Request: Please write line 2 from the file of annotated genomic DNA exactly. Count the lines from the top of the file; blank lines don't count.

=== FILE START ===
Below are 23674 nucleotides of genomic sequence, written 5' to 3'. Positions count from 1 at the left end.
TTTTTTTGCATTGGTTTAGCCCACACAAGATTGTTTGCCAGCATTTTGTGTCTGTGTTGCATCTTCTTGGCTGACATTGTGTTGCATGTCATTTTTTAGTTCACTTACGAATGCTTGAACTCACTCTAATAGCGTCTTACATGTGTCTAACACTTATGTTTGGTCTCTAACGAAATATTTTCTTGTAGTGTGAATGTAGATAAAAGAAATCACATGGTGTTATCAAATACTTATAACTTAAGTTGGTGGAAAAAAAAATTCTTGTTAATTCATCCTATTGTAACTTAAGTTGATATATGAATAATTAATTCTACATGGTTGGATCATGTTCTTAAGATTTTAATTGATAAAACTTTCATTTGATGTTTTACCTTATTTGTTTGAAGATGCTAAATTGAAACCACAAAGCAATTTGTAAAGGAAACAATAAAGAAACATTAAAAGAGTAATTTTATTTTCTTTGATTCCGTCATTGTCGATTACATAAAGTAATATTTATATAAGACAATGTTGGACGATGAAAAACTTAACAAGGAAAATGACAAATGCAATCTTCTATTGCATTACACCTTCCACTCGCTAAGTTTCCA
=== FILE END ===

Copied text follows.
TTTTTTTGCATTGGTTTAGCCCACACAAGATTGTTTGCCAGCATTTTGTGTCTGTGTTGCATCTTCTTGGCTGACATTGTGTTGCATGTCATTTTTTAGTTCACTTACGAATGCTTGAACTCACTCTAATAGCGTCTTACATGTGTCTAACACTTATGTTTGGTCTCTAACGAAATATTTTCTTGTAGTGTGAATGTAGATAAAAGAAATCACATGGTGTTATCAAATACTTATAACTTAAGTTGGTGGAAAAAAAAATTCTTGTTAATTCATCCTATTGTAACTTAAGTTGATATATGAATAATTAATTCTACATGGTTGGATCATGTTCTTAAGATTTTAATTGATAAAACTTTCATTTGATGTTTTACCTTATTTGTTTGAAGATGCTAAATTGAAACCACAAAGCAATTTGTAAAGGAAACAATAAAGAAACATTAAAAGAGTAATTTTATTTTCTTTGATTCCGTCATTGTCGATTACATAAAGTAATATTTATATAAGACAATGTTGGACGATGAAAAACTTAACAAGGAAAATGACAAATGCAATCTTCTATTGCATTACACCTTCCACTCGCTAAGTTTCCA